There’s been nothing ambiguous about investors’ collective reaction to the election of Donald Trump.
Once it became clear that the brazen billionaire had pulled off the unthinkable, US futs collapsed, only to rebound in the blink of an eye after what was variously described as a conciliatory victory speech.
After that, it was off to the races for US equities. Treasurys sold off hard and the dollar soared. The reflation trade had arrived.
Things have calmed down a bit over the last several sessions as the market seems to be a bit gun-shy ahead of Trump’s inauguration which promises to be a raucous event.
For those wondering how stocks have performed in the past immediately after the passing of the White House keys, look no further than the following chart from Barclays which shows that historically speaking, equities tend to consolidate after inauguration day:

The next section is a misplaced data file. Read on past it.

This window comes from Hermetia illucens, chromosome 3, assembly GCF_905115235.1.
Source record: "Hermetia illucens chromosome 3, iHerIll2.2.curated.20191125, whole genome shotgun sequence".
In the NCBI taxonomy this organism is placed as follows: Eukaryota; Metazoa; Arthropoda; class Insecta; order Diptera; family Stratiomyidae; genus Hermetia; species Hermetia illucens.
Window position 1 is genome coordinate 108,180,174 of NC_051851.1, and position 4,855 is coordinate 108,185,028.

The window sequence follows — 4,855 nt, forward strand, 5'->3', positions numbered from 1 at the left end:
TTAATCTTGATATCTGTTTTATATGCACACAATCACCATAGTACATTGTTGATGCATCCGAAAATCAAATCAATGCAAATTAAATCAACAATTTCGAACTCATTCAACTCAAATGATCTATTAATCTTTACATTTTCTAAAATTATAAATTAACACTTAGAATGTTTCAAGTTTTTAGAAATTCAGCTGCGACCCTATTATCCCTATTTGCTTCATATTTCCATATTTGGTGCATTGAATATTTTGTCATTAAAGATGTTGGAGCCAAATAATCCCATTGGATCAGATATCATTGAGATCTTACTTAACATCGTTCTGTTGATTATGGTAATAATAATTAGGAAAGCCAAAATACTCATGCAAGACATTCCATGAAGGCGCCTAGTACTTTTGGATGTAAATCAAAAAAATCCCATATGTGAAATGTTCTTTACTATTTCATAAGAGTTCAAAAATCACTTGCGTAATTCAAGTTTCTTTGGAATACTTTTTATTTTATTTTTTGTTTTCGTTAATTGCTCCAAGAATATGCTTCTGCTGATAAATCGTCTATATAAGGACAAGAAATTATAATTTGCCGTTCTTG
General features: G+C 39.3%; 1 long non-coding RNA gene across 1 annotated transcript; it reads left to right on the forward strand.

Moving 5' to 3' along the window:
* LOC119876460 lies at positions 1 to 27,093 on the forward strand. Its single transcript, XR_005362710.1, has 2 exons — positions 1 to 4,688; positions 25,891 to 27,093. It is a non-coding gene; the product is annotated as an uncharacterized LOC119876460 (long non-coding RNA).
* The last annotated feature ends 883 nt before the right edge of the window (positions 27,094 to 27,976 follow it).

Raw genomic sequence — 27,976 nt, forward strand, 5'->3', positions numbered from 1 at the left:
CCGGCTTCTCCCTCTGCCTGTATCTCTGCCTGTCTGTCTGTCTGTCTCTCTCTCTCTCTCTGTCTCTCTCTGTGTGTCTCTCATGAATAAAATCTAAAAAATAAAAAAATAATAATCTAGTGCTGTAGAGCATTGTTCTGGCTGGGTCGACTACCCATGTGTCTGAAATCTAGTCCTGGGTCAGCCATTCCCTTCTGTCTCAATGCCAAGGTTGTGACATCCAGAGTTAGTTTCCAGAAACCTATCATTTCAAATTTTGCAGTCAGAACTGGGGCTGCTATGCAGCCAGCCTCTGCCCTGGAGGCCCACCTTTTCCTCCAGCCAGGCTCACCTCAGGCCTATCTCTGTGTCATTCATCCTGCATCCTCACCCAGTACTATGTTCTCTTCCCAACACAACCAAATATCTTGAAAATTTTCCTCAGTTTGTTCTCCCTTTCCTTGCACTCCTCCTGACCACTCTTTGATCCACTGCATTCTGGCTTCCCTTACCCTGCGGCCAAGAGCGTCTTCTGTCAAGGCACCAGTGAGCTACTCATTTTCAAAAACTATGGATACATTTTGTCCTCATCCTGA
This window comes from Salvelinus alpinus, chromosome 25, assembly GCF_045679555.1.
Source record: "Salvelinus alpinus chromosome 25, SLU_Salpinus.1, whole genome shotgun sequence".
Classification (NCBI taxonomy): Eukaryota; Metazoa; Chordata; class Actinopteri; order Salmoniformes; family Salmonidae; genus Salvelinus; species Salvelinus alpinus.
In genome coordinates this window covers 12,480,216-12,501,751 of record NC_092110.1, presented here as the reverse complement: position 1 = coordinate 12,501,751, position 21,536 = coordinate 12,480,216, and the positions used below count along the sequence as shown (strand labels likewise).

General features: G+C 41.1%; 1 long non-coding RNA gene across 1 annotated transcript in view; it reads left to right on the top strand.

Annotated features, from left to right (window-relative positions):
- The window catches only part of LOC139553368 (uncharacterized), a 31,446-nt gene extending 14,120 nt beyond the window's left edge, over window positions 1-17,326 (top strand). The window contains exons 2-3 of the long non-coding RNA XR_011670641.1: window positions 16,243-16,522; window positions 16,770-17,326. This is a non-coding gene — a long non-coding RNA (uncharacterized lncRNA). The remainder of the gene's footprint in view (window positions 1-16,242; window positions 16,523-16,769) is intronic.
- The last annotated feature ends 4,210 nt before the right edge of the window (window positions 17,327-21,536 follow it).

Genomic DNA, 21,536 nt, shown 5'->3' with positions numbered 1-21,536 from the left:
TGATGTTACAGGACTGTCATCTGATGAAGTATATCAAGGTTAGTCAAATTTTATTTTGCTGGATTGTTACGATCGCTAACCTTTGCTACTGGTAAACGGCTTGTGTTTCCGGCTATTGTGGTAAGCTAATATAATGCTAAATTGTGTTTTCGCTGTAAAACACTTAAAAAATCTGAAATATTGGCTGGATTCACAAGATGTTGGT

Of course we can probably toss out the historical record for this one. Judging by the number and scope of planned protests, this time might truly “be different.”
Latest summary from USA Today:
At least 26 protest groups are seeking or have been granted permits — more than four times the average number for past inaugurations — in a show of force that will likely test a sprawling security operation.
In total, nearly 400,000 demonstrators were anticipated as of Friday, according to National Park Service records, with more than half of those expected to participate in the Women’s March on Washington, a coalition of civil and human rights advocates, scheduled to parade through D.C. the day following Trump’s Jan 20 swearing-in.
Bonus chart (responses to the question “have you changed your allocations post-election?”from Barclays global macro survey):